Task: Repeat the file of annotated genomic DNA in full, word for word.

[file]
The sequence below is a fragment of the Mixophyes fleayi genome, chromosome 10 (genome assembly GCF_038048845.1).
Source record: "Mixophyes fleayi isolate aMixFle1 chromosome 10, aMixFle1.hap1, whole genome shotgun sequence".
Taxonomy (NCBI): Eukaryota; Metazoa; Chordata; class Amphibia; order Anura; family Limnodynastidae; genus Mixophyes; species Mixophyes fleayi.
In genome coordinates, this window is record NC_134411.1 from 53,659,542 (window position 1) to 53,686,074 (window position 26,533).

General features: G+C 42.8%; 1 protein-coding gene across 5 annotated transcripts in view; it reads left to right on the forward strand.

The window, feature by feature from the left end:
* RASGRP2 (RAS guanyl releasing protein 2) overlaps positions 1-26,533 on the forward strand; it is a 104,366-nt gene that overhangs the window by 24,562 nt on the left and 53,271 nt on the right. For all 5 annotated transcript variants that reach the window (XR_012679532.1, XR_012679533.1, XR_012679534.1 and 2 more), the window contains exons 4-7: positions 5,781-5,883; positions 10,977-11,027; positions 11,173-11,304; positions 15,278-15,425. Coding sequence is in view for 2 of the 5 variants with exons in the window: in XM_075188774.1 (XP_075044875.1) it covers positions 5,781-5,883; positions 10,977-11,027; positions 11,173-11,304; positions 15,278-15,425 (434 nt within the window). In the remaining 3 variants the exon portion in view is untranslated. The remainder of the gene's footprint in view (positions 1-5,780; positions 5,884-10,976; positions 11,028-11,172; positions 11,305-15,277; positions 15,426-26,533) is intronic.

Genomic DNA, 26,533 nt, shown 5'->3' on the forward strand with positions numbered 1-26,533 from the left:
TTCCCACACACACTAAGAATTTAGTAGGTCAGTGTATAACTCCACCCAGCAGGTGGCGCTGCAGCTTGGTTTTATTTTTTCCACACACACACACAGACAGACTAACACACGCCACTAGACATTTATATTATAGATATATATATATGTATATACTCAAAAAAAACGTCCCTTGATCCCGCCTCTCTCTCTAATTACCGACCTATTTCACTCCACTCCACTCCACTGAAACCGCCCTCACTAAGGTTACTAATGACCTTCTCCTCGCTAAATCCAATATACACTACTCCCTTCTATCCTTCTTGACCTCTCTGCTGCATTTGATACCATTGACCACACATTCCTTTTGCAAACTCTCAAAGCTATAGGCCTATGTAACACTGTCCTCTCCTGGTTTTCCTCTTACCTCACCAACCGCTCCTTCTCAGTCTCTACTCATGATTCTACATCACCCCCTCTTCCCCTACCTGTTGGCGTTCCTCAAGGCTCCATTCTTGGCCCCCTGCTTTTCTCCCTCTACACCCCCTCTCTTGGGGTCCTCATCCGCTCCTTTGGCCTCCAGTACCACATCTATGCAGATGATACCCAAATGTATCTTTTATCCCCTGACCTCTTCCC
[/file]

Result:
The sequence below is a fragment of the Mixophyes fleayi genome, chromosome 10 (genome assembly GCF_038048845.1).
Source record: "Mixophyes fleayi isolate aMixFle1 chromosome 10, aMixFle1.hap1, whole genome shotgun sequence".
Taxonomy (NCBI): Eukaryota; Metazoa; Chordata; class Amphibia; order Anura; family Limnodynastidae; genus Mixophyes; species Mixophyes fleayi.
In genome coordinates, this window is record NC_134411.1 from 53,659,542 (window position 1) to 53,686,074 (window position 26,533).

General features: G+C 42.8%; 1 protein-coding gene across 5 annotated transcripts in view; it reads left to right on the forward strand.

The window, feature by feature from the left end:
* RASGRP2 (RAS guanyl releasing protein 2) overlaps positions 1-26,533 on the forward strand; it is a 104,366-nt gene that overhangs the window by 24,562 nt on the left and 53,271 nt on the right. For all 5 annotated transcript variants that reach the window (XR_012679532.1, XR_012679533.1, XR_012679534.1 and 2 more), the window contains exons 4-7: positions 5,781-5,883; positions 10,977-11,027; positions 11,173-11,304; positions 15,278-15,425. Coding sequence is in view for 2 of the 5 variants with exons in the window: in XM_075188774.1 (XP_075044875.1) it covers positions 5,781-5,883; positions 10,977-11,027; positions 11,173-11,304; positions 15,278-15,425 (434 nt within the window). In the remaining 3 variants the exon portion in view is untranslated. The remainder of the gene's footprint in view (positions 1-5,780; positions 5,884-10,976; positions 11,028-11,172; positions 11,305-15,277; positions 15,426-26,533) is intronic.

Genomic DNA, 26,533 nt, shown 5'->3' on the forward strand with positions numbered 1-26,533 from the left:
TTCCCACACACACTAAGAATTTAGTAGGTCAGTGTATAACTCCACCCAGCAGGTGGCGCTGCAGCTTGGTTTTATTTTTTCCACACACACACACAGACAGACTAACACACGCCACTAGACATTTATATTATAGATATATATATATGTATATACTCAAAAAAAACGTCCCTTGATCCCGCCTCTCTCTCTAATTACCGACCTATTTCACTCCACTCCACTCCACTGAAACCGCCCTCACTAAGGTTACTAATGACCTTCTCCTCGCTAAATCCAATATACACTACTCCCTTCTATCCTTCTTGACCTCTCTGCTGCATTTGATACCATTGACCACACATTCCTTTTGCAAACTCTCAAAGCTATAGGCCTATGTAACACTGTCCTCTCCTGGTTTTCCTCTTACCTCACCAACCGCTCCTTCTCAGTCTCTACTCATGATTCTACATCACCCCCTCTTCCCCTACCTGTTGGCGTTCCTCAAGGCTCCATTCTTGGCCCCCTGCTTTTCTCCCTCTACACCCCCTCTCTTGGGGTCCTCATCCGCTCCTTTGGCCTCCAGTACCACATCTATGCAGATGATACCCAAATGTATCTTTTATCCCCTGACCTCTTCCC